> Braid can give you the power of Google Docs at any HTTP URL, without writing additional code.

What implements the OT or CRDT logic? The webserver itself?


Yes, the server and client implement the logic. Each URL specifies its "Merge-Type" in a header, which defines the spec for the OT or CRDT that they implement.


Why should this be implemented in HTTP itself, rather than as an application using HTTP as a transport?


I suggest reading the introduction to either of these specs:

- https://datatracker.ietf.org/doc/html/draft-toomim-braid

- https://datatracker.ietf.org/doc/html/draft-toomim-httpbis-b...

People do synchronize at the application level today. But every application invents its own non-standard synchronization method, which is incompatible with every other application. This results in each website only accessing its own state, rather than sharing state with other websites, and the web becomes a bunch of walled gardens.

In order to decentralize the web, we need a standard for the internal state of websites, that makes it easy for websites to re-use the state of other websites. Where the original web allows any website's pages to link to any other site's pages, Braid allows any site's internal state to synchronize with the internal state from any other site.

Now, you might ask why we should implement a standard at the HTTP level, rather than make a standard on top?

Well, it turns out that HTTP and REST are already designed for sharing state-- but they are just limited to state transfer rather than state synchronization. It is very natural to extend it to synchronization -- we can do it with just 5 new headers, 1 new response code, 2 range units, and 1 new registry.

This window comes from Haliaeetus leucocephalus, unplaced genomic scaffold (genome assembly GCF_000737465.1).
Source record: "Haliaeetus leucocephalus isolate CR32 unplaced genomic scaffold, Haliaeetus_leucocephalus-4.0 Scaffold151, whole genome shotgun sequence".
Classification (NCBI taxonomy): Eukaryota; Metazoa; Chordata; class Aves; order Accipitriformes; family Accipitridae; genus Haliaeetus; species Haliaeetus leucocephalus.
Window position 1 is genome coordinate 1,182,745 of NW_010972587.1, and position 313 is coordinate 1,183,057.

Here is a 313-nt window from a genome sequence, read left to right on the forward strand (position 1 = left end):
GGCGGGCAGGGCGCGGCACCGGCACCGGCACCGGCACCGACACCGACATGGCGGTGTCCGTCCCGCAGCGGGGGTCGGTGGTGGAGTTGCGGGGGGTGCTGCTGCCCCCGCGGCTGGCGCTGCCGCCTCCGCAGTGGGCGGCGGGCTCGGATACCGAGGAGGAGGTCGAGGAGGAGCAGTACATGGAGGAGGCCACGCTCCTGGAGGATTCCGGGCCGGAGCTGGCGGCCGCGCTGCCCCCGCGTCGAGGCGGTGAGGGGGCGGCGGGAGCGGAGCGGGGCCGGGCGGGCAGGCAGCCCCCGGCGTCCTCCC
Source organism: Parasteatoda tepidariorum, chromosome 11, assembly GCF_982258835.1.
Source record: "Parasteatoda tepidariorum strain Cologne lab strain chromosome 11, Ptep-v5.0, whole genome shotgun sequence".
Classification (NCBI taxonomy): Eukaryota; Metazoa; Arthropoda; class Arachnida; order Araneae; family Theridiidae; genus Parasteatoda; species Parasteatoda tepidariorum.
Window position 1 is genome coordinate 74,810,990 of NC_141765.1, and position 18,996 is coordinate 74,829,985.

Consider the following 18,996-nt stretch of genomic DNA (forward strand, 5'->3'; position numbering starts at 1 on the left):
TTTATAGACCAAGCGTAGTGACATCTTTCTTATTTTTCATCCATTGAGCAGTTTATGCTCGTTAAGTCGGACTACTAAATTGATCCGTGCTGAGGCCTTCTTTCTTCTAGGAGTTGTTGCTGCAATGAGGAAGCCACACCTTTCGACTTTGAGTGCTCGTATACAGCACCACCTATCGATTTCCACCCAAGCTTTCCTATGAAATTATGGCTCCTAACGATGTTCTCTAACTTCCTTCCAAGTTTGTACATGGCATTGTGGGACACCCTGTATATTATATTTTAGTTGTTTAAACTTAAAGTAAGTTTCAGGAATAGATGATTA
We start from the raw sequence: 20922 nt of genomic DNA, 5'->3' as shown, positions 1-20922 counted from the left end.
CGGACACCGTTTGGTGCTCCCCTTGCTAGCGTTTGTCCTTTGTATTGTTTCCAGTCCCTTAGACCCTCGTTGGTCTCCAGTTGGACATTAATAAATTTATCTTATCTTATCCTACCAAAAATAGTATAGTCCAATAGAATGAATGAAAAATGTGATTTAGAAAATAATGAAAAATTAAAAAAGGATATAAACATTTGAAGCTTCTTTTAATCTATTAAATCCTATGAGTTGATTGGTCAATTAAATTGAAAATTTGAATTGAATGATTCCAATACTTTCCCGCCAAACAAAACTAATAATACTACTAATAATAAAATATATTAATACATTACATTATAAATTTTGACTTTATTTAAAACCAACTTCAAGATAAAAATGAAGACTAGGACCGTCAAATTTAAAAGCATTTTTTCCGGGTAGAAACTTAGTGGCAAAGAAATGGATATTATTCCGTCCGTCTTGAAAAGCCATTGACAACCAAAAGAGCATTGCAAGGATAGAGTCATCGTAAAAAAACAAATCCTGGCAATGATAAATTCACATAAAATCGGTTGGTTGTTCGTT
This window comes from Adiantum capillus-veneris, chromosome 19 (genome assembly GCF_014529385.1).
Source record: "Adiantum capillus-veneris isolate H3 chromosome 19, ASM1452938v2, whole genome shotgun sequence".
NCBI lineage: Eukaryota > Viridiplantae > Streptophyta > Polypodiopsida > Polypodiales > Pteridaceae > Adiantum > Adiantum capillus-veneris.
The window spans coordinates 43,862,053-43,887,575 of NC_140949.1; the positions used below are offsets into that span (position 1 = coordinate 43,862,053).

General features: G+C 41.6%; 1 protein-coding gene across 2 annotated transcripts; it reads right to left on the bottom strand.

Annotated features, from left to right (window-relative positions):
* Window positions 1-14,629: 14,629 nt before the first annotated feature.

And if you try to build something on top, you'll have to re-implement all the great things that HTTP has invented that we now take for granted: caching, CDNs, idempotency, media types, etc. By putting synchronization into HTTP, we can add these features to the existing web. Caches (like CDNs) can suddenly support dynamic content -- not just static content. If you change a line of code in your Javascript, all clients will update with just a diff, rather than re-requesting the entire file. The reload button becomes obsolete. Existing HTTP network traffic becomes more efficient. Every TEXTAREA can become a collaborative editor.


> In order to decentralize the web, we need a standard for the internal state of websites, that makes it easy for websites to re-use the state of other websites.

This is not coherent.


To say more, state that can be modeled as an e.g. CRDT is always domain bounded, and almost always subject to domain constraints like, at a minimum, authn/authz. Even if you can come up with a domain whose state makes sense to share between website boundaries, making agnostic intermediaries like HTTP servers state-aware enough to perform semantic merges necessarily strips that state of any notion of privacy. This logic doesn't make sense to have at the transport or data layer of a public network.


Your concern is that adding CRDT merge semantics somehow prevents a server from implementing access control? That's not the case.

The Braid spec does not impede access control — that works just like it always has on the web. A client logs into a server. If a client does a GET request, the server decides whether the client can see the result. If a client does a PUT request, the server decides whether to allow it. The only difference is that these GET and PUT requests can now be broken into granular patches with a version history.